/ Guest Author

Before Homeschooling, Let’s Think Like Christians

The following article is a guest post by Rebecca VanDoodewaard, author of Uprooted: A Guide for Homesick Christians, Your Future ‘Other Half’: It Matters Whom You Marry, and Reformation Women: Sixteenth-Century Figures Who Shaped Christianity's Rebirth.

Covid has rearranged a lot, including education. Children across the country and the world are dealing with disrupted schedules, new methods of instruction, difficulty making the grades they used to, and missing friends. Parents are facing hard decisions, from arranging work around their children’s new timetables to bailing on their old system. Some are opting to homeschool.

That’s a trend that professionals are watching closely, to see what the impact will be on the public system and the generation that walks through alternatives. As Christians, we need to watch closely for additional reasons. Homeschooling is not just an educational choice. It is a way of life that effects every individual in the household. It changes a family’s relationships, priorities, schedule—and, yes, there will be books and papers everywhere.

So as Christians, we need to have things clear in our minds before we try and make them work out practically. Here are some very simple truths about homeschooling that we must consider in order to be faithful in our decision making as parents.

First, Scripture does not command us to homeschool. It does tell us to raise up our children in the fear and admonition of the Lord, but nowhere—nowhere—are we told to give them a classical education.

Second, Scripture does command us to do other things. For women (who tend to take on the burden of homeschooling) those things include teaching the younger women, loving our husbands, caring for other Christians, and being kind. We are all told to welcome strangers, be devoted to prayer, and not neglect meeting together for worship. The means of grace are paramount.

If homeschooling means that we would have to disobey a clear command of Scripture, then we aren’t supposed to do it. When a legitimate option crowds out essentials, it means that the option is no longer legitimate.

For some people, this is not an issue. They find ways to open their homes to strangers, mentor younger Christians, bring their crew to worship and prayer meeting, and teach them during the day. But there is another extreme that this side can tend to. Instead of allowing homeschooling to crowd out the things that God has called us to, we can homeschool while being so busy with “fellowship” and church activity that our children actually suffer academically. Instead of neglecting the church, we intellectually neglect our children. We end up stealing an education from them. Because if we choose to homeschool, we also choose to be solely—or largely—responsible for stewarding the intellectual resources that God has entrusted to us in them. This is a serious thing.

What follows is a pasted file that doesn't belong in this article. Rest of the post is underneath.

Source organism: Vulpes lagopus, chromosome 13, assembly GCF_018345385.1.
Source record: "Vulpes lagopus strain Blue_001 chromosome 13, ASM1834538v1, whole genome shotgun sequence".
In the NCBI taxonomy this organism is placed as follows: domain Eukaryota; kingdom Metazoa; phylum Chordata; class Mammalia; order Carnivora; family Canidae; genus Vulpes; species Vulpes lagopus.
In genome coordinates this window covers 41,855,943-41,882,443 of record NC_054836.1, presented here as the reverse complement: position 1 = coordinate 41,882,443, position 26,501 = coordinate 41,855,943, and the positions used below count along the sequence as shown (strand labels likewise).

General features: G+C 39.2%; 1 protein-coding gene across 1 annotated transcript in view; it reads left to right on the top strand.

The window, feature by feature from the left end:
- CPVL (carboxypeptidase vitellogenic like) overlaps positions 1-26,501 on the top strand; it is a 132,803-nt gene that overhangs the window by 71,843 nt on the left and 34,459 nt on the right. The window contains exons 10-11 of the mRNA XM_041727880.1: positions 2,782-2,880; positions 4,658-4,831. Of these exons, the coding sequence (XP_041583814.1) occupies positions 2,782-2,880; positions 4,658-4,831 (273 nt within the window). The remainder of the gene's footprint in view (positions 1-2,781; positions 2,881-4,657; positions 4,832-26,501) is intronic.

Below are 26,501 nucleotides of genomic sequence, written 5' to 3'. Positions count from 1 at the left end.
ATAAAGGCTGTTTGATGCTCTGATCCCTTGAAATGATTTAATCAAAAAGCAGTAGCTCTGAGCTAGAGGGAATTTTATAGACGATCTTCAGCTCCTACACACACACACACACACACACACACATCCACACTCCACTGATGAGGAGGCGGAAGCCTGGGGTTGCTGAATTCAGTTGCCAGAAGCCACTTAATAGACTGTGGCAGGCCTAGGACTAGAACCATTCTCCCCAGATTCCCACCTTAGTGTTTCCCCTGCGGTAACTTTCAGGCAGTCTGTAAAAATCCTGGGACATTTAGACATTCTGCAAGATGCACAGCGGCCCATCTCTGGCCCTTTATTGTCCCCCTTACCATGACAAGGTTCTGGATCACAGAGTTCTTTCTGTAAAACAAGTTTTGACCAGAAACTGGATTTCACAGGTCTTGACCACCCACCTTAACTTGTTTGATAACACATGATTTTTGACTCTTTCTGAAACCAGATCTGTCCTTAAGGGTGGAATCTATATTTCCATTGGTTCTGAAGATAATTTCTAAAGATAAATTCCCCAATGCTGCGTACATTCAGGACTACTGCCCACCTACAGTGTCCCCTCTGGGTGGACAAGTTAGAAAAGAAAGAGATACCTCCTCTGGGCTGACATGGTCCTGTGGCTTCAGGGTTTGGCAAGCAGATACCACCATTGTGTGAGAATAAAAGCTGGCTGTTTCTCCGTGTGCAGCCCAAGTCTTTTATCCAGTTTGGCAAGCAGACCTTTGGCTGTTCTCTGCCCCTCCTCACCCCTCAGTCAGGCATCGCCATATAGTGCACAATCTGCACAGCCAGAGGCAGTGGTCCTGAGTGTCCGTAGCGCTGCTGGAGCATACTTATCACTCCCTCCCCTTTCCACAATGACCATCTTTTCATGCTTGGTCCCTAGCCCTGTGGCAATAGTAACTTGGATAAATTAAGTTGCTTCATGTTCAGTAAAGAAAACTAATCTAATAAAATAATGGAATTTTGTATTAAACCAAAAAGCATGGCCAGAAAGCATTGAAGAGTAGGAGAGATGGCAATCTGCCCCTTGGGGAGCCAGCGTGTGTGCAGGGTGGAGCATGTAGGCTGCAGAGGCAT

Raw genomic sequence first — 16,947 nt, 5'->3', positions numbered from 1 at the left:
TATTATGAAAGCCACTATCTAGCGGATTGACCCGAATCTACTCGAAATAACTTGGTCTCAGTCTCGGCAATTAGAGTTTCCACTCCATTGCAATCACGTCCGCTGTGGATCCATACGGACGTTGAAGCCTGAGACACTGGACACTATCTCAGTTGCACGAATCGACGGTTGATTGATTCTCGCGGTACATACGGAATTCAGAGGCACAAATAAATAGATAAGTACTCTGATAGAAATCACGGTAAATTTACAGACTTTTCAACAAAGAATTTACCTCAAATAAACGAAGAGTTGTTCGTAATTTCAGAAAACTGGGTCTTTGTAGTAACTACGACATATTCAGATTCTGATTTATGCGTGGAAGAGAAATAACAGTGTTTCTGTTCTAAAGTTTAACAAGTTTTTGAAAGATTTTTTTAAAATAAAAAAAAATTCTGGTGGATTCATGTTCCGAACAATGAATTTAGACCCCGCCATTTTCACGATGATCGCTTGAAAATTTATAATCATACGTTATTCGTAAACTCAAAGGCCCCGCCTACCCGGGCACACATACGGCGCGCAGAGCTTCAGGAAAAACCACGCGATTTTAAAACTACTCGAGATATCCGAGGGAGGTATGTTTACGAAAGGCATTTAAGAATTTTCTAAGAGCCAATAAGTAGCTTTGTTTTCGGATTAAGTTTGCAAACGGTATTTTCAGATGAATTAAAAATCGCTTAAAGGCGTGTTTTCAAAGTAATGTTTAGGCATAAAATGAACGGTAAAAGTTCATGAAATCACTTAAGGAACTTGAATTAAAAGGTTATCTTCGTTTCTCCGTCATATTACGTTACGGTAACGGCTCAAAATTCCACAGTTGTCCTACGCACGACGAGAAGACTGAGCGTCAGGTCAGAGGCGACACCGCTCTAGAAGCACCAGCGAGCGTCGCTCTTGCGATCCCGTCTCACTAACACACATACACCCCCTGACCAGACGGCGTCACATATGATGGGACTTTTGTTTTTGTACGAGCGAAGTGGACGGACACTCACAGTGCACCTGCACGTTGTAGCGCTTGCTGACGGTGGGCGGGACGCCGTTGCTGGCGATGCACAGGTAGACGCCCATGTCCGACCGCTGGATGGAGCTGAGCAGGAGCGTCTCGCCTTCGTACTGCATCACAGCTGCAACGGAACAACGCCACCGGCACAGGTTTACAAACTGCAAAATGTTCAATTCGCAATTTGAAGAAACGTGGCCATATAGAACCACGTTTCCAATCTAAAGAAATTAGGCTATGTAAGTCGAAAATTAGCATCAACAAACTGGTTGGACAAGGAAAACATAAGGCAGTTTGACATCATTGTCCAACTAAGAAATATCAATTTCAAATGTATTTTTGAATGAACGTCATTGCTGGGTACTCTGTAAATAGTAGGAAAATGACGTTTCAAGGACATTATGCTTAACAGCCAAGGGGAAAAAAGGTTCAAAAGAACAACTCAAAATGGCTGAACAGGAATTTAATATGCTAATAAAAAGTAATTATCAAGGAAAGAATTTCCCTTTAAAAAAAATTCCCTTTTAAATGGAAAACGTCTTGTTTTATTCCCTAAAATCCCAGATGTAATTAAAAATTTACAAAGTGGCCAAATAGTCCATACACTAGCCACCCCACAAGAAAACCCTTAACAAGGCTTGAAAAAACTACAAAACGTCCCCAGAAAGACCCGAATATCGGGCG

While Scripture commands certain things, it also forbids others. Investing in our children at the cost of the church is as wrong as investing in service at the cost of our children. There are other pitfalls, but these two tendencies are prevalent in the homeschool community. I was homeschooled grades 1-12: the first “real” class that I sat in was a university English class, two decades ago. And while a lot has changed in the homeschooling world in the last 30 years, these two dangers are still the big ones that threaten homeschoolers today. Children whose parents invested in them at the cost of obeying Scripture tend to walk away from the faith. Children whose parents prioritized “character” at the cost of academics often end up living below their God-given potential, with undiscovered, underdeveloped gifts never brought to bloom. I had friends in both circumstances, and both are sad.

Thankfully, I also had friends whose homeschooling parents struck a balance, and the children are living fruitful, faithful lives. As we try and navigate the uncharted educational waters that COVID has churned up, let’s think like Christians. Let’s consider the Bible’s call on our lives, on our responsibilities, and make our choices out of that infallible framework. There is no one size fits all because not all have the same circumstances. We must seek balance in our families. Unless there is a clear violation of biblical standards, we cannot judge another family’s decision. What is right before God in one home might look different in another, from curriculum to setting. That’s why we need frank, gracious discussions about choices, and support where those are made in wisdom and faith. That’s why we need to think like Christians.